Projectile Motion Without gravity, you could throw a rock and it would follow a straight line path at constant speed. But in the real world, if you throw a rock, it falls to the ground because of gravity. Since the vertical pull of gravity is the only force acting on the rock (if we neglect air resistance), this is a sign that the horizontal and vertical motions are independent. Projectile Motion Applet http://www.walter-fendt.de/ph11e/projectile.htm This figure shows both components. They change (or stay the same) independently of each other

Projectiles Launched Horizontally When throwing a ball horizontally: The horizontal component of the ball’s velocity doesn’t change as the falling ball moves forward. The vertical component changes exactly in the same way as it would if the ball were dropped vertically. The curved path is a combination of the uniform horizontal motion and the vertical acceleration due to gravity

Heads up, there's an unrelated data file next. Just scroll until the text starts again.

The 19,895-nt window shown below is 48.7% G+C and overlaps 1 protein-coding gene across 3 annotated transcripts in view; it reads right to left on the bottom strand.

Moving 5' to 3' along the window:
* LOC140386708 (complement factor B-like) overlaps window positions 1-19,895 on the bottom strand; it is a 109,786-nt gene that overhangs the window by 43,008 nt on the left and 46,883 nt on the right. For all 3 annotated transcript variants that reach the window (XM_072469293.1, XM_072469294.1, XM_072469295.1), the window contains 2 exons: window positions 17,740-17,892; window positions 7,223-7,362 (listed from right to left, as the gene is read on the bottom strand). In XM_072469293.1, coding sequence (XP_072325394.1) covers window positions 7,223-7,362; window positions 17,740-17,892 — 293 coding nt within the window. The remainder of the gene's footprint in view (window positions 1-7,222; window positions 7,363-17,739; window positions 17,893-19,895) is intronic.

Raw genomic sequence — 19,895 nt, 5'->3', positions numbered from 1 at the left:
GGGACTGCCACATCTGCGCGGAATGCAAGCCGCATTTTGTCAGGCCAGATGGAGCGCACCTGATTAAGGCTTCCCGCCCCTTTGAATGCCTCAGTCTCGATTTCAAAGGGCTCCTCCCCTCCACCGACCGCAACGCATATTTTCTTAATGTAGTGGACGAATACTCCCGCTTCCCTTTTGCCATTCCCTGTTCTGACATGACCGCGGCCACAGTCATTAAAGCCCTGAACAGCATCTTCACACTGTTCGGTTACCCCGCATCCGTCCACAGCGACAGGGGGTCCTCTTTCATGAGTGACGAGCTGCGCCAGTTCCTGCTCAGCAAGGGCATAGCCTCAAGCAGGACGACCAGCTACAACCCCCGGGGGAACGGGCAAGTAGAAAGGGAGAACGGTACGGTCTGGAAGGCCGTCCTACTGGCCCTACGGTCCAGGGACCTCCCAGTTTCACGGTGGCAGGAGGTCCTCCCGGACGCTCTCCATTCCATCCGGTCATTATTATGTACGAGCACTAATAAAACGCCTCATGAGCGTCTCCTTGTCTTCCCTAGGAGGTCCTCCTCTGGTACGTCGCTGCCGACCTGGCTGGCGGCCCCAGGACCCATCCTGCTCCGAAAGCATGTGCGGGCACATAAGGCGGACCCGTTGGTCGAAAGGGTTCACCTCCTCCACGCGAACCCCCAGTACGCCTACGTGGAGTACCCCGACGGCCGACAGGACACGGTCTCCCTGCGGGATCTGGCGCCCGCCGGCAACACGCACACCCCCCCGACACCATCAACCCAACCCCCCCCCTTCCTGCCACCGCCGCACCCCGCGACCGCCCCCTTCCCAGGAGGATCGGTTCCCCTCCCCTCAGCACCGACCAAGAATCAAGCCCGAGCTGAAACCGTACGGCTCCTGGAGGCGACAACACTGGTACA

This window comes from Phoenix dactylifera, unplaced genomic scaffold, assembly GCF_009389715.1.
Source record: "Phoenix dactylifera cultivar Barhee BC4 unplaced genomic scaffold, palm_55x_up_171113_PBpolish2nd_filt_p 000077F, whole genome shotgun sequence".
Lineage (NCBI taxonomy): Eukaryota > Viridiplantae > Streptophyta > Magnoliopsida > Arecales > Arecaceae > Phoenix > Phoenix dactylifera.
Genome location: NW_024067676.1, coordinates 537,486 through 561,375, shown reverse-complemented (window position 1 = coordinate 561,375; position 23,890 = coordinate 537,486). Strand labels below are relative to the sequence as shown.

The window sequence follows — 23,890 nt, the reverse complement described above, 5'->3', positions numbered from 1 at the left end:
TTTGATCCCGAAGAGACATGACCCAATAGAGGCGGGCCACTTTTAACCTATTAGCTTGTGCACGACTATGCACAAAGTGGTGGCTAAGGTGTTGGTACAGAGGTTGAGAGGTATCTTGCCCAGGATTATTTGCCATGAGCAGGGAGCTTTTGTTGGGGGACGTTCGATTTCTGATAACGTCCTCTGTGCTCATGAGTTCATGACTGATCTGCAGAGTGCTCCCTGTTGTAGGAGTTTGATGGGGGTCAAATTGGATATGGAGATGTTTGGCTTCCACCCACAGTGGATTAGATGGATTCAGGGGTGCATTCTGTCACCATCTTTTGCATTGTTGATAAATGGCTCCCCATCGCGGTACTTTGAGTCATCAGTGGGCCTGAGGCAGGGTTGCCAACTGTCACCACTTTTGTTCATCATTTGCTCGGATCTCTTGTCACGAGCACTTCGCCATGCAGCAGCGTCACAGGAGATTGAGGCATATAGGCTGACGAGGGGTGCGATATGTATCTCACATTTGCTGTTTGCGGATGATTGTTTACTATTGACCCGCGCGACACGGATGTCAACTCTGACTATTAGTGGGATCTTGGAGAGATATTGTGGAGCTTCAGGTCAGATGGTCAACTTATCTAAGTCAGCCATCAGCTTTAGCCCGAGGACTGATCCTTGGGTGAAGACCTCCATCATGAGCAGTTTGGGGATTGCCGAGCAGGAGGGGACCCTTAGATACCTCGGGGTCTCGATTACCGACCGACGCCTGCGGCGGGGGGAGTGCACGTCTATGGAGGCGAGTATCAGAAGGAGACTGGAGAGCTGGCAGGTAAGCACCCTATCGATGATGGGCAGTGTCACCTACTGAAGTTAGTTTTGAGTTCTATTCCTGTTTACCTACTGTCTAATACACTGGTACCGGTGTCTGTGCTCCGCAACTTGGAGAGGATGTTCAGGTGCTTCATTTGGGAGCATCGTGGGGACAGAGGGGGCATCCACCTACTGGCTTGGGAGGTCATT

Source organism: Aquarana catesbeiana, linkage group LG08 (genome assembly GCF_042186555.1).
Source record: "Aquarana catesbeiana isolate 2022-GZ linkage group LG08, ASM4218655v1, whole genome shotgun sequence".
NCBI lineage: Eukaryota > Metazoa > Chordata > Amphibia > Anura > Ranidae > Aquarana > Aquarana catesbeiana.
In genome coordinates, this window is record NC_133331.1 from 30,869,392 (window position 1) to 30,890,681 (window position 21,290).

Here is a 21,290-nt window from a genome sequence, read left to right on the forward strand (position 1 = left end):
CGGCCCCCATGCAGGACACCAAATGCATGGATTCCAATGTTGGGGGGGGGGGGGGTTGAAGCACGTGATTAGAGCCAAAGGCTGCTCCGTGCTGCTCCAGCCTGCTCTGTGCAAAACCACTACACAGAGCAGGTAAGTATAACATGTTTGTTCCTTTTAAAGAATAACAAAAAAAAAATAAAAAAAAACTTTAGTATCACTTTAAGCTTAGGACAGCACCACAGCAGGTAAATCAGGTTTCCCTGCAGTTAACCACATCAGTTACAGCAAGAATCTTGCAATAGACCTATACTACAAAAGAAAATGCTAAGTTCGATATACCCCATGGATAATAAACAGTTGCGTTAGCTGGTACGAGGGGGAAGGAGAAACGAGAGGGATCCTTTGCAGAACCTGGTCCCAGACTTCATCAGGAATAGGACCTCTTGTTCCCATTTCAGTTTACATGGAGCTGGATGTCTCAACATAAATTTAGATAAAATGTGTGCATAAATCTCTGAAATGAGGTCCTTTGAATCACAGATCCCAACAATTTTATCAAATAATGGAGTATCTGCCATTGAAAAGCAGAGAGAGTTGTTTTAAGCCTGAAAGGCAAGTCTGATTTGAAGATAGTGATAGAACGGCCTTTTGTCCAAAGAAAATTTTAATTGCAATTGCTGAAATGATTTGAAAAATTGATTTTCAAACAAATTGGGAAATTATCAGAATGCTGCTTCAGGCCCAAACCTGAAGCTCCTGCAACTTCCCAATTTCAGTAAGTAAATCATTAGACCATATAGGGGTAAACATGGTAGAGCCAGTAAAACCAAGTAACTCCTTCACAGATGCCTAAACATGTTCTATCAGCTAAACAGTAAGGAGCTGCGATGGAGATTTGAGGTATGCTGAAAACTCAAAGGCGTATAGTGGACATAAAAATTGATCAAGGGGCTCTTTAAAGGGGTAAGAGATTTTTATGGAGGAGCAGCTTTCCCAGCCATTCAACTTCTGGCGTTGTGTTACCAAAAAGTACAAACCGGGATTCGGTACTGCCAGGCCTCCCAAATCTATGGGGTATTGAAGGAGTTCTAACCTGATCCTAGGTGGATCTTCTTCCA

Projectiles Launched Horizontally At a given location on the earth and in the absence of air resistance, all objects fall with the same uniform acceleration. Thus, two objects of different sizes and weights, dropped from the same height, will hit the ground at the same time. An object is controlled by two independant motions. So an object projected horizontally will reach the ground in the same time as an object dropped vertically. No matter how large the horizontal velocity is, the downward pull of gravity is always the same. Whether an object is dropped vertically or launched horizontally, its rate of fall is the same. It has the same acceleration downward due to gravity. The projectile’s horizontal speed is constant (unless there’s air drag).